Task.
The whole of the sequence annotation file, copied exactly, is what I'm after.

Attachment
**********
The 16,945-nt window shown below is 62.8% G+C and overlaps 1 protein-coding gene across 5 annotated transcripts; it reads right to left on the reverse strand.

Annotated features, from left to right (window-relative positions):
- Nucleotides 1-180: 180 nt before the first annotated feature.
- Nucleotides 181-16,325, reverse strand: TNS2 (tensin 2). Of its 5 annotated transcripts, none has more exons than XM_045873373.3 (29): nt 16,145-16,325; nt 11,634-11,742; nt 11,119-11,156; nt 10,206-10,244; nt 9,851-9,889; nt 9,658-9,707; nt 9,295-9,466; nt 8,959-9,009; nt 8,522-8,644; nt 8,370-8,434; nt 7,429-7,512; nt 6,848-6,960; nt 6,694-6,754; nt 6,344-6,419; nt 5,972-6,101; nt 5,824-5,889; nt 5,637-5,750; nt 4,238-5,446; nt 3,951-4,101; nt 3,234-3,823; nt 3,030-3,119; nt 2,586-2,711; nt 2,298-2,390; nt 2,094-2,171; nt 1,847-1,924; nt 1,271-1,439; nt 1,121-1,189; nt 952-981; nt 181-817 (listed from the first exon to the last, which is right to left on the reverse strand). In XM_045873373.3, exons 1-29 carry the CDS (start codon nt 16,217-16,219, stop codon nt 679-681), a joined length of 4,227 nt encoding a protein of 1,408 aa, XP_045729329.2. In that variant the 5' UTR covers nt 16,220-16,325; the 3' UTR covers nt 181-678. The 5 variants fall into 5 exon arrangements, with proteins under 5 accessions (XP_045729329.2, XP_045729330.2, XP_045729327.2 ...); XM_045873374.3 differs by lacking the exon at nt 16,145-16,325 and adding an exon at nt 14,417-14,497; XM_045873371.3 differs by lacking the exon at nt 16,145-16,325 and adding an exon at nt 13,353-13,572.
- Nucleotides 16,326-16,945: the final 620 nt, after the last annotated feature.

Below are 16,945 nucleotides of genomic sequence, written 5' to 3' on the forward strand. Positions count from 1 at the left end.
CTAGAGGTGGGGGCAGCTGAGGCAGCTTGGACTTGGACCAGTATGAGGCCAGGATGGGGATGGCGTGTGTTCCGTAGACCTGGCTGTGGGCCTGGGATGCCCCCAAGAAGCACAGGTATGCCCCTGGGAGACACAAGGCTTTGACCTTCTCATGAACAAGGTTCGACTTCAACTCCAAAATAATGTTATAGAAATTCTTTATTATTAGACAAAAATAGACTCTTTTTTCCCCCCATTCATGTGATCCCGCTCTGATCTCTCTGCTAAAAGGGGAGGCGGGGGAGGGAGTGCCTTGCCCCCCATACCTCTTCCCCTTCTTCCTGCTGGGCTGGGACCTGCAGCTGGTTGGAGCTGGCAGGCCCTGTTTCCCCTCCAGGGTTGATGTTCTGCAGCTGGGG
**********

The 16,945-nt window shown below is 62.8% G+C and overlaps 1 protein-coding gene across 5 annotated transcripts; it reads right to left on the reverse strand.

Annotated features, from left to right (window-relative positions):
- Nucleotides 1-180: 180 nt before the first annotated feature.
- Nucleotides 181-16,325, reverse strand: TNS2 (tensin 2). Of its 5 annotated transcripts, none has more exons than XM_045873373.3 (29): nt 16,145-16,325; nt 11,634-11,742; nt 11,119-11,156; nt 10,206-10,244; nt 9,851-9,889; nt 9,658-9,707; nt 9,295-9,466; nt 8,959-9,009; nt 8,522-8,644; nt 8,370-8,434; nt 7,429-7,512; nt 6,848-6,960; nt 6,694-6,754; nt 6,344-6,419; nt 5,972-6,101; nt 5,824-5,889; nt 5,637-5,750; nt 4,238-5,446; nt 3,951-4,101; nt 3,234-3,823; nt 3,030-3,119; nt 2,586-2,711; nt 2,298-2,390; nt 2,094-2,171; nt 1,847-1,924; nt 1,271-1,439; nt 1,121-1,189; nt 952-981; nt 181-817 (listed from the first exon to the last, which is right to left on the reverse strand). In XM_045873373.3, exons 1-29 carry the CDS (start codon nt 16,217-16,219, stop codon nt 679-681), a joined length of 4,227 nt encoding a protein of 1,408 aa, XP_045729329.2. In that variant the 5' UTR covers nt 16,220-16,325; the 3' UTR covers nt 181-678. The 5 variants fall into 5 exon arrangements, with proteins under 5 accessions (XP_045729329.2, XP_045729330.2, XP_045729327.2 ...); XM_045873374.3 differs by lacking the exon at nt 16,145-16,325 and adding an exon at nt 14,417-14,497; XM_045873371.3 differs by lacking the exon at nt 16,145-16,325 and adding an exon at nt 13,353-13,572.
- Nucleotides 16,326-16,945: the final 620 nt, after the last annotated feature.

Below are 16,945 nucleotides of genomic sequence, written 5' to 3' on the forward strand. Positions count from 1 at the left end.
CTAGAGGTGGGGGCAGCTGAGGCAGCTTGGACTTGGACCAGTATGAGGCCAGGATGGGGATGGCGTGTGTTCCGTAGACCTGGCTGTGGGCCTGGGATGCCCCCAAGAAGCACAGGTATGCCCCTGGGAGACACAAGGCTTTGACCTTCTCATGAACAAGGTTCGACTTCAACTCCAAAATAATGTTATAGAAATTCTTTATTATTAGACAAAAATAGACTCTTTTTTCCCCCCATTCATGTGATCCCGCTCTGATCTCTCTGCTAAAAGGGGAGGCGGGGGAGGGAGTGCCTTGCCCCCCATACCTCTTCCCCTTCTTCCTGCTGGGCTGGGACCTGCAGCTGGTTGGAGCTGGCAGGCCCTGTTTCCCCTCCAGGGTTGATGTTCTGCAGCTGGGG